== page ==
Unparalleled Church Growth in Korea...
Loren Cunningham, the founder of Youth With a Mission (YWAM) is one of my favorite authors. I love reading Loren's books to our kids because they are filled with powerful stories of how God is moving around the world. Recently we read through "The Book That Transforms Nations: The Power of the Bible to Change any Country." Chapter 9 (An Overnight Success Story: South Korea) details the incredible church explosion that has taken place in Korea over the past forty years. It is an unbelievable account of how God is moving in Korea. Here are a few excerpts:
"When I visited South Korea for the first time in 1971, poverty and military rule still plagued the nation. I'll never forget that visit. In Seoul, I spoke at Dr. David Yonggi Cho's church. I stood before these Korean believers and said what God had impressed upon me: Korea was going to become a great nation, sending missionaries all over the world. Afterward, several believers came up to me, greeting me with "Kahm sah ham nee tah," which means "thank you." Then they politely disagreed with my prediction. They were too poor to go out as missionaries. Besides, their government made it impossible for them to get passports for international travel.
South Korea was indeed poor. Since the moment of my arrival I saw the grip of poverty on the people. As I traveled around Seoul, I noticed it was filled with poorly constructed apartment buildings and garbage-filled alleyways. Very few people could own an automobile. In fact, I didn't see one car parked outside Dr. Cho's church. Dr. Cho himself had prayed and trusted God for a bicycle so that he could get around to his parishioners more easily." (page 75)
Thirty years later I returned to speak at Pastor Cho's church. As we drove into Seoul that evening, I looked about me, amazed at the changes. Koreans had a new problem, with thousands and thousands of Hyundais, Daewoos and Kias jostling in bumper-to-bumper traffic. High-rise buildings- layers of offices and luxury apartments for the new affluent- speared the sky. I looked closer and saw something that warmed my heart - neon blue crosses on the tops of countless churches on both sides of the freeway glowed in the pale light.
When it was time for me to speak at Dr. Cho's church, again I could scarcely believe the difference. Yoido Full Gospel Church now had more than seven hundred thousand members, making it the largest church in the world. And what about that unbelievable prediction the Lord compelled me to make from Dr. Cho's pulpit in 1971 - that Korea would send out many missionaries? With a population of just forty-eight million, South Korea now sends the second greatest number of missionaries overseas, only behind the United States. (page 76)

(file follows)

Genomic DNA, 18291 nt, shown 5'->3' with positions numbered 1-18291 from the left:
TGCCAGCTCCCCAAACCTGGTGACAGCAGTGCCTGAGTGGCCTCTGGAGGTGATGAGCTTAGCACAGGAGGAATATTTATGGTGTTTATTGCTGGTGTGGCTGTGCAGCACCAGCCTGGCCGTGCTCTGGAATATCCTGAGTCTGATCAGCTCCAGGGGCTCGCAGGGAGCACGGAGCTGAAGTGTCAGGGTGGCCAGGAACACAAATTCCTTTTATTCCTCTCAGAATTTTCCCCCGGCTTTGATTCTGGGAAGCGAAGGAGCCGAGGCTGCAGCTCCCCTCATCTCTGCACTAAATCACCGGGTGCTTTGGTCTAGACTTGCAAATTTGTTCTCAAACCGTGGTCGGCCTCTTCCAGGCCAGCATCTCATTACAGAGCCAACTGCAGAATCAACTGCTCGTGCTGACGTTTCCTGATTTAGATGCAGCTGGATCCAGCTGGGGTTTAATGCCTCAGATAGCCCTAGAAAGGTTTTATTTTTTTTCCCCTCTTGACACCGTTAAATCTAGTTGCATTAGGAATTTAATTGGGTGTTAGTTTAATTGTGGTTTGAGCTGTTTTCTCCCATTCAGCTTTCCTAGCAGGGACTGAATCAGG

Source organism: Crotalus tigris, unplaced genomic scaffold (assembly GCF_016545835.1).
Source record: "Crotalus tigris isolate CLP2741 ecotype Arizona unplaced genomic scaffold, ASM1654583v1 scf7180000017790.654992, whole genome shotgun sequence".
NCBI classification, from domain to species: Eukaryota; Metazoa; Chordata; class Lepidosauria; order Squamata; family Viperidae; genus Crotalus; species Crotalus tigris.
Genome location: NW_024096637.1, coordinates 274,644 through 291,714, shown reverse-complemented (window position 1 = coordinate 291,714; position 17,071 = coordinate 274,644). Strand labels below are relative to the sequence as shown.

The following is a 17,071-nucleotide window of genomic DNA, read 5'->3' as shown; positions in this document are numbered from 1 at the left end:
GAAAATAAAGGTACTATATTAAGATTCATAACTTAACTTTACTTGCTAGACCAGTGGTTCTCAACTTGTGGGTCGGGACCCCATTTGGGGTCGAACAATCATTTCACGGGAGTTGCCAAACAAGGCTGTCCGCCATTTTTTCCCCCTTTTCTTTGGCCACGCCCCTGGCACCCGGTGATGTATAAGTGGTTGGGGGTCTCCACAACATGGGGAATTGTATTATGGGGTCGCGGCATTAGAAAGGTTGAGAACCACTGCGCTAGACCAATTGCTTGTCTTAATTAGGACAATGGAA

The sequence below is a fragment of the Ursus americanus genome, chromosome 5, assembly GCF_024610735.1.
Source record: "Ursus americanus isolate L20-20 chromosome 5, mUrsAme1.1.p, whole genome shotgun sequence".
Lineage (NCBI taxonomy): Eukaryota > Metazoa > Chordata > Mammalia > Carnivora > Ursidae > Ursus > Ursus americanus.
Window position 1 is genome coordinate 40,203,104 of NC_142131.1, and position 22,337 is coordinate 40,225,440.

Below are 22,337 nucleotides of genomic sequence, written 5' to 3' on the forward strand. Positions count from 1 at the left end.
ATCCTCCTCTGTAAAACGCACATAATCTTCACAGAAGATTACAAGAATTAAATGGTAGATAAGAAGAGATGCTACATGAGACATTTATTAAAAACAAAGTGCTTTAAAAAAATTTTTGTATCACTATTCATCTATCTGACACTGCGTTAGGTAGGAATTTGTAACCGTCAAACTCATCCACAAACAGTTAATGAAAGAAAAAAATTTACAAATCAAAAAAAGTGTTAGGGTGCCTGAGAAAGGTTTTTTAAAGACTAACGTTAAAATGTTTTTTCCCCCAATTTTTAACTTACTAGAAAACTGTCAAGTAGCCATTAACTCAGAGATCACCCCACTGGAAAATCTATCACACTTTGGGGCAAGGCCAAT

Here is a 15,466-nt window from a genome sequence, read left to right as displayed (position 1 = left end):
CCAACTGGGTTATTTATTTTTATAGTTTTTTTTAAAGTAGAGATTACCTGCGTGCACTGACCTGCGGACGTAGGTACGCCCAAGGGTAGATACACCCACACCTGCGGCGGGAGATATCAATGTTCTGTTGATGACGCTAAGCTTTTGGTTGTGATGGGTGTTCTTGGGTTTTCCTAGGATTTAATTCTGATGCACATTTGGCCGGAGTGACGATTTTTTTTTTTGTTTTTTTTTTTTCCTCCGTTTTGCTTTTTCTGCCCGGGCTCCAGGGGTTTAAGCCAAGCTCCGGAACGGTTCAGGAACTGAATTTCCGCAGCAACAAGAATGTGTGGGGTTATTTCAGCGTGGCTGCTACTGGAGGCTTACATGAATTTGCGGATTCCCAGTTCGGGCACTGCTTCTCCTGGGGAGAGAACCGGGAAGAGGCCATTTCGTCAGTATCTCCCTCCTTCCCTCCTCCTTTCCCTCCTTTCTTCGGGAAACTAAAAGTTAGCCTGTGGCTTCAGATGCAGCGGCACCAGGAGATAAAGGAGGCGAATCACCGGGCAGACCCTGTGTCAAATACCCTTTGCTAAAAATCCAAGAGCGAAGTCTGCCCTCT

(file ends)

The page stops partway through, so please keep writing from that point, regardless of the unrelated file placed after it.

What happened? How could one country's fortunes change in less than thirty years? South Korea's economic growth came hand in hand with a rapid growth of the church - one of the greatest in the history of the world. The soil for Korea's dramatic church growth was watered by the blood of martyrs, many thousands in the nineteenth and twentieth centuries. A story I'll never forget told of soldiers herding Korean believers into a church. The soldiers barred the doors and set the building on fire. The believers sang as they died, their hymns rising above the sounds of crackling fire and collapsing beams.
Korean followers of Jesus who survived persecution seemed girded with steel. Rising from these roots, Koreans gave themselves to prayer and Bible study in any unusual way. If you visit South Korea today, you'll find hundreds of thousands filling churches every morning at 5:00 am to pray and read their Bibles for two hours before heading to work. I have visited the Osanri Prayer Mountain outside Seoul, where thousands of Koreans spend time every weekend on their knees with their open Bibles. As a result of all this fervor, believers and churches have multiplied, quickly changing the spiritual landscape.
Ten of the eleven largest megachurches in the world are in Seoul. According to a recent Seoul Times article, South Korea now has more than twelve thousand missionaries abroad. Korean missionaries work in many nations, with a significant number in Middle Eastern countries. The South Korean church is also reaching into China, and even into North Korea." (page 77)
Wow! Needless to say, we have a lot to learn from the Korean church! I can't wait to visit Dr. Cho's church and meet these heroes of the faith. While the immense pressure on unwed mothers has created an orphan crisis in Korea, there are reports that this is beginning to change. I believe that the church is influencing this horrible Confucian cultural devaluation and most foster moms in Korea are believers. We feel honored that God has called our family to adopt from Korea and are excited to share these heroic stories with our daughter about her birthplace one day.
Blog posted by Jenni Ramsey, Outreach Director for All Blessings